Here’s what 8 win in a row would look like if you doubled up after every win:
Winning 128 to 1 at roulette by plowing your winnings back into an even-money bet actually provides you with better odds at a big win than playing most slot machines, which have a top jackpot of 1000 units and a low percentage chance of winning.
Of course, once you’ve lost, you’ll go back to a single unit bet and start over.
It’s customary to combine this strategy with a money management technique so you’ll have a stopping point besides being unable to bet the table max.
3- Finding a Biased Wheel
The idea behind finding a biased wheel is that roulette wheels are machines, and as such, they’re subject to imperfections. A truly random wheel will have an equal probability for each number coming up.
But a wheel with a slight imperfection will favor some numbers over others.
Depending on the extent of the bias, this might cause some numbers to turn up more often than others. If you can identify those numbers, and if the bias is significant enough, you can profit by betting on those numbers.
Here’s an example:
On a standard American roulette wheel, you’ll see the ball land on the number 25 once out of every 38 spins, on average. That’s 1/38, or 37 to 1.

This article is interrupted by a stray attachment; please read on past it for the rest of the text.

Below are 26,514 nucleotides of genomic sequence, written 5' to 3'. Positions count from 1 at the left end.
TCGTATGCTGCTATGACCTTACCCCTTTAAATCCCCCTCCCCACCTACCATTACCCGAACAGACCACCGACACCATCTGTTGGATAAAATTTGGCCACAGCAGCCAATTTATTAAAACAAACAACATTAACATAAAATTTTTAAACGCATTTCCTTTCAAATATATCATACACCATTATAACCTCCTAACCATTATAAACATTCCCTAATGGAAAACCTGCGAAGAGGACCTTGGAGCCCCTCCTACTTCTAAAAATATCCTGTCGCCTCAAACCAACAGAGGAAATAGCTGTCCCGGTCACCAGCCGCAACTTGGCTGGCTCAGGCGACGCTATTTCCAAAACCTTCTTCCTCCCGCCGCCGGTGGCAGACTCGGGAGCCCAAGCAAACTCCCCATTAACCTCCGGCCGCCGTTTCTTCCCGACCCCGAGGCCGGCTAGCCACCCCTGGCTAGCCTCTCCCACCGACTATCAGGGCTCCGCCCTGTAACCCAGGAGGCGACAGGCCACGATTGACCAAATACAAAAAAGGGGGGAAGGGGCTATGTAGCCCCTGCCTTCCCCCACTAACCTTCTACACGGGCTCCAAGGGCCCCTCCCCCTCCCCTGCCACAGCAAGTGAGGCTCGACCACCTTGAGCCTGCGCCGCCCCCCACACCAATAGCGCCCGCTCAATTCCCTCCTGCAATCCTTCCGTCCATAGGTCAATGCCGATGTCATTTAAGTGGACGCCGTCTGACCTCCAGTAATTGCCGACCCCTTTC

If you bet $100 on 25 every time, you’ll win (on average) $3500 once every 38 spins. You’ll lose $3700 on those 38 spins, though, so your net loss will be $200. That’s an average of $5.26 lost on every spin, which means that the house edge for the game is 5.26%.
But let’s say you’ve found a biased wheel, and the number 25 comes up twice as often as it should. This means that you’ll win $3500 twice out of every 38 spins, or $7000. You’ll still lose $3600 on the other spins, but your net win will be $3400. That’s an average of $89.47 per spin, or an edge over the casino of 89.47%.
That’s a huge advantage, but you won’t find roulette wheels with that much of a bias. You’re more likely to come across a wheel with a number that comes up only slightly more often than it should. Maybe 10% or 20%.
That’s enough to get an edge.
But how do you find such a wheel?
They’re not labeled, I can promise you that.
In fact, you won’t find biased wheels often in modern casinos. Most larger casinos make enough money that they can afford state of the art equipment. When their equipment starts wearing out, they start replacing it.